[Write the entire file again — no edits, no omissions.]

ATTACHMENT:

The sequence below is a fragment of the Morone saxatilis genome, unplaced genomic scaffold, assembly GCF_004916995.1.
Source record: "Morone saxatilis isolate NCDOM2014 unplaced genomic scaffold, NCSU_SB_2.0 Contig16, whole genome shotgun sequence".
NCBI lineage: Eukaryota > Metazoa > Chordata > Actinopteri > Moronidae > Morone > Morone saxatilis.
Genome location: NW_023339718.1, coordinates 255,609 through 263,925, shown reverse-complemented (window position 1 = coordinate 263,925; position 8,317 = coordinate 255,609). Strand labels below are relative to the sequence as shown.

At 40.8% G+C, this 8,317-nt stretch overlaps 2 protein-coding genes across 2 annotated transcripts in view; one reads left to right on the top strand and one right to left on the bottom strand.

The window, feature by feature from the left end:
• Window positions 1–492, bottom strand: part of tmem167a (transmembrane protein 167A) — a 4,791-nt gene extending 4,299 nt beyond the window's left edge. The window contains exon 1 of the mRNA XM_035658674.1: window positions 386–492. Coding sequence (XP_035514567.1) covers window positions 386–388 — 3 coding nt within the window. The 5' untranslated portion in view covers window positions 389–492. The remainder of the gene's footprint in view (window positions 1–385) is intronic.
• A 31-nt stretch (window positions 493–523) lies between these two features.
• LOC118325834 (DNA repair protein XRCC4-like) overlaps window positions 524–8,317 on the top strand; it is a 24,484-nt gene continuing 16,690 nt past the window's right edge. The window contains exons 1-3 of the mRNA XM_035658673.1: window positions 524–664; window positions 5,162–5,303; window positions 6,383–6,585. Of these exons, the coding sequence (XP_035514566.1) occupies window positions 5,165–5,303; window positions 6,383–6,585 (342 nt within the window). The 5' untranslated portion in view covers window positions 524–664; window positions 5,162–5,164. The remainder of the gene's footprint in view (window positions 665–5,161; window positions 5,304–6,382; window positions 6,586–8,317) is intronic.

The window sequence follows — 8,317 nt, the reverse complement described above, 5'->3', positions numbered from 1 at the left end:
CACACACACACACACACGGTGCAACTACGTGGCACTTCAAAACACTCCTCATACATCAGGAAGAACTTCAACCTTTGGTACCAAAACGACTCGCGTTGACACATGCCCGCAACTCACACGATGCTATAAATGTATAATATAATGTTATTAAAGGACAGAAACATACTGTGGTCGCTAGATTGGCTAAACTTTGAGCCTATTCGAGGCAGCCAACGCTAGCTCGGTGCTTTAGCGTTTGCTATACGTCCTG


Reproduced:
The sequence below is a fragment of the Morone saxatilis genome, unplaced genomic scaffold, assembly GCF_004916995.1.
Source record: "Morone saxatilis isolate NCDOM2014 unplaced genomic scaffold, NCSU_SB_2.0 Contig16, whole genome shotgun sequence".
NCBI lineage: Eukaryota > Metazoa > Chordata > Actinopteri > Moronidae > Morone > Morone saxatilis.
Genome location: NW_023339718.1, coordinates 255,609 through 263,925, shown reverse-complemented (window position 1 = coordinate 263,925; position 8,317 = coordinate 255,609). Strand labels below are relative to the sequence as shown.

At 40.8% G+C, this 8,317-nt stretch overlaps 2 protein-coding genes across 2 annotated transcripts in view; one reads left to right on the top strand and one right to left on the bottom strand.

The window, feature by feature from the left end:
• Window positions 1–492, bottom strand: part of tmem167a (transmembrane protein 167A) — a 4,791-nt gene extending 4,299 nt beyond the window's left edge. The window contains exon 1 of the mRNA XM_035658674.1: window positions 386–492. Coding sequence (XP_035514567.1) covers window positions 386–388 — 3 coding nt within the window. The 5' untranslated portion in view covers window positions 389–492. The remainder of the gene's footprint in view (window positions 1–385) is intronic.
• A 31-nt stretch (window positions 493–523) lies between these two features.
• LOC118325834 (DNA repair protein XRCC4-like) overlaps window positions 524–8,317 on the top strand; it is a 24,484-nt gene continuing 16,690 nt past the window's right edge. The window contains exons 1-3 of the mRNA XM_035658673.1: window positions 524–664; window positions 5,162–5,303; window positions 6,383–6,585. Of these exons, the coding sequence (XP_035514566.1) occupies window positions 5,165–5,303; window positions 6,383–6,585 (342 nt within the window). The 5' untranslated portion in view covers window positions 524–664; window positions 5,162–5,164. The remainder of the gene's footprint in view (window positions 665–5,161; window positions 5,304–6,382; window positions 6,586–8,317) is intronic.

The window sequence follows — 8,317 nt, the reverse complement described above, 5'->3', positions numbered from 1 at the left end:
CACACACACACACACACGGTGCAACTACGTGGCACTTCAAAACACTCCTCATACATCAGGAAGAACTTCAACCTTTGGTACCAAAACGACTCGCGTTGACACATGCCCGCAACTCACACGATGCTATAAATGTATAATATAATGTTATTAAAGGACAGAAACATACTGTGGTCGCTAGATTGGCTAAACTTTGAGCCTATTCGAGGCAGCCAACGCTAGCTCGGTGCTTTAGCGTTTGCTATACGTCCTG